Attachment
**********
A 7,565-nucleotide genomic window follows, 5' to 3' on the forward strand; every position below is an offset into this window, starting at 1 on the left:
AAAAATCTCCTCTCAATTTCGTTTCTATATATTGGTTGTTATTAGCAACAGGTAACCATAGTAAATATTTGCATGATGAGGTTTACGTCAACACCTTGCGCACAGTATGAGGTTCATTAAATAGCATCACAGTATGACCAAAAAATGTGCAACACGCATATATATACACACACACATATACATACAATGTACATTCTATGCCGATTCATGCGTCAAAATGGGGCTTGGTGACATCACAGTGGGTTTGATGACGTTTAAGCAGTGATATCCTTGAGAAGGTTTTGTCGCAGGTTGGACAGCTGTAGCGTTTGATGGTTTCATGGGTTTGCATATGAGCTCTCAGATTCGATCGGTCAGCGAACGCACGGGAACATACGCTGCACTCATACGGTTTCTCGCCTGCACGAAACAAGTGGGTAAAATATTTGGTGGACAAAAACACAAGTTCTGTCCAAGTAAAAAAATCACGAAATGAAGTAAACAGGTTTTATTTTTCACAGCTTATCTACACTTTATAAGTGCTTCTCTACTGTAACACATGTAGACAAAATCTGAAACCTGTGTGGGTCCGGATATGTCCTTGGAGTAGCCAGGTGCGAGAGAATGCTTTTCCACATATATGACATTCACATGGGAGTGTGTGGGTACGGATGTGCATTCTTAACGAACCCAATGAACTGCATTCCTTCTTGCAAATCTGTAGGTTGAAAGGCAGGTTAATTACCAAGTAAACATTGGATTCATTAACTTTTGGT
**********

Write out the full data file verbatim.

A 7,565-nucleotide genomic window follows, 5' to 3' on the forward strand; every position below is an offset into this window, starting at 1 on the left:
AAAAATCTCCTCTCAATTTCGTTTCTATATATTGGTTGTTATTAGCAACAGGTAACCATAGTAAATATTTGCATGATGAGGTTTACGTCAACACCTTGCGCACAGTATGAGGTTCATTAAATAGCATCACAGTATGACCAAAAAATGTGCAACACGCATATATATACACACACACATATACATACAATGTACATTCTATGCCGATTCATGCGTCAAAATGGGGCTTGGTGACATCACAGTGGGTTTGATGACGTTTAAGCAGTGATATCCTTGAGAAGGTTTTGTCGCAGGTTGGACAGCTGTAGCGTTTGATGGTTTCATGGGTTTGCATATGAGCTCTCAGATTCGATCGGTCAGCGAACGCACGGGAACATACGCTGCACTCATACGGTTTCTCGCCTGCACGAAACAAGTGGGTAAAATATTTGGTGGACAAAAACACAAGTTCTGTCCAAGTAAAAAAATCACGAAATGAAGTAAACAGGTTTTATTTTTCACAGCTTATCTACACTTTATAAGTGCTTCTCTACTGTAACACATGTAGACAAAATCTGAAACCTGTGTGGGTCCGGATATGTCCTTGGAGTAGCCAGGTGCGAGAGAATGCTTTTCCACATATATGACATTCACATGGGAGTGTGTGGGTACGGATGTGCATTCTTAACGAACCCAATGAACTGCATTCCTTCTTGCAAATCTGTAGGTTGAAAGGCAGGTTAATTACCAAGTAAACATTGGATTCATTAACTTTTGGT